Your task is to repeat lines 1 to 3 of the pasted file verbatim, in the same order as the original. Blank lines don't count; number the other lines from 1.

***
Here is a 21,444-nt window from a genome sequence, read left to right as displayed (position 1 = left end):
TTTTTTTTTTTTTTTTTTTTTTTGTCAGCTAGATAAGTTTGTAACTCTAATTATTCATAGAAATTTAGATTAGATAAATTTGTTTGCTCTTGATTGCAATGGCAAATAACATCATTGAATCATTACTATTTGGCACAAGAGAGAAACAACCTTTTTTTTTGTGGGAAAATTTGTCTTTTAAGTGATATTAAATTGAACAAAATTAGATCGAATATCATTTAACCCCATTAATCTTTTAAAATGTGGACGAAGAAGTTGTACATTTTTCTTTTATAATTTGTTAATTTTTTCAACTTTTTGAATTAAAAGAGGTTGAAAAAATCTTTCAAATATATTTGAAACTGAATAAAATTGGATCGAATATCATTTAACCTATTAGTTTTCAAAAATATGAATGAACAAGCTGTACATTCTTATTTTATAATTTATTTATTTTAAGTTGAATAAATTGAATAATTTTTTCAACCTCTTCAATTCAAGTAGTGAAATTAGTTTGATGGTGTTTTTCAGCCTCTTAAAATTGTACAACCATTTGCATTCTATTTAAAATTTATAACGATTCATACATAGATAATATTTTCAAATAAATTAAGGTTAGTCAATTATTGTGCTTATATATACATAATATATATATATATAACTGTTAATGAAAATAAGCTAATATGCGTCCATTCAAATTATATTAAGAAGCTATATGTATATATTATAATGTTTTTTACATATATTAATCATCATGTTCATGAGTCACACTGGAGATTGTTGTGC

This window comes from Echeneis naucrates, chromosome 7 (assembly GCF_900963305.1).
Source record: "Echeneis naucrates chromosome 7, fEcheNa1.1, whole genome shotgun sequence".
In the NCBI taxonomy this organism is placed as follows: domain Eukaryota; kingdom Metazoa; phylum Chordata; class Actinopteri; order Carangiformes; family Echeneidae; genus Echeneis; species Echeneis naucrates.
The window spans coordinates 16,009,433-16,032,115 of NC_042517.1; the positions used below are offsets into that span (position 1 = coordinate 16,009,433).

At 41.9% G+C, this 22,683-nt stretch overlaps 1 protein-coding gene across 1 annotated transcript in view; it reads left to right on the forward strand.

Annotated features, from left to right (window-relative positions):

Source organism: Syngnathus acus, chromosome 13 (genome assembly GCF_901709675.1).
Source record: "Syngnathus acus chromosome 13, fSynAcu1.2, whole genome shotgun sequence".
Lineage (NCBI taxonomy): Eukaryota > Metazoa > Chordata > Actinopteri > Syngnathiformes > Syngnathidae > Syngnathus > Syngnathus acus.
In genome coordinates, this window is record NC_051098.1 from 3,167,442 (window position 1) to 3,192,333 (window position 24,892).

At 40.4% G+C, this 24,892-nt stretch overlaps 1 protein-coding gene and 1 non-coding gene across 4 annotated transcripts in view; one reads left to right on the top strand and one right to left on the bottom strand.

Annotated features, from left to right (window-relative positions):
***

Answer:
Here is a 21,444-nt window from a genome sequence, read left to right as displayed (position 1 = left end):
TTTTTTTTTTTTTTTTTTTTTTTGTCAGCTAGATAAGTTTGTAACTCTAATTATTCATAGAAATTTAGATTAGATAAATTTGTTTGCTCTTGATTGCAATGGCAAATAACATCATTGAATCATTACTATTTGGCACAAGAGAGAAACAACCTTTTTTTTTGTGGGAAAATTTGTCTTTTAAGTGATATTAAATTGAACAAAATTAGATCGAATATCATTTAACCCCATTAATCTTTTAAAATGTGGACGAAGAAGTTGTACATTTTTCTTTTATAATTTGTTAATTTTTTCAACTTTTTGAATTAAAAGAGGTTGAAAAAATCTTTCAAATATATTTGAAACTGAATAAAATTGGATCGAATATCATTTAACCTATTAGTTTTCAAAAATATGAATGAACAAGCTGTACATTCTTATTTTATAATTTATTTATTTTAAGTTGAATAAATTGAATAATTTTTTCAACCTCTTCAATTCAAGTAGTGAAATTAGTTTGATGGTGTTTTTCAGCCTCTTAAAATTGTACAACCATTTGCATTCTATTTAAAATTTATAACGATTCATACATAGATAATATTTTCAAATAAATTAAGGTTAGTCAATTATTGTGCTTATATATACATAATATATATATATATAACTGTTAATGAAAATAAGCTAATATGCGTCCATTCAAATTATATTAAGAAGCTATATGTATATATTATAATGTTTTTTACATATATTAATCATCATGTTCATGAGTCACACTGGAGATTGTTGTGC

This window comes from Echeneis naucrates, chromosome 7 (assembly GCF_900963305.1).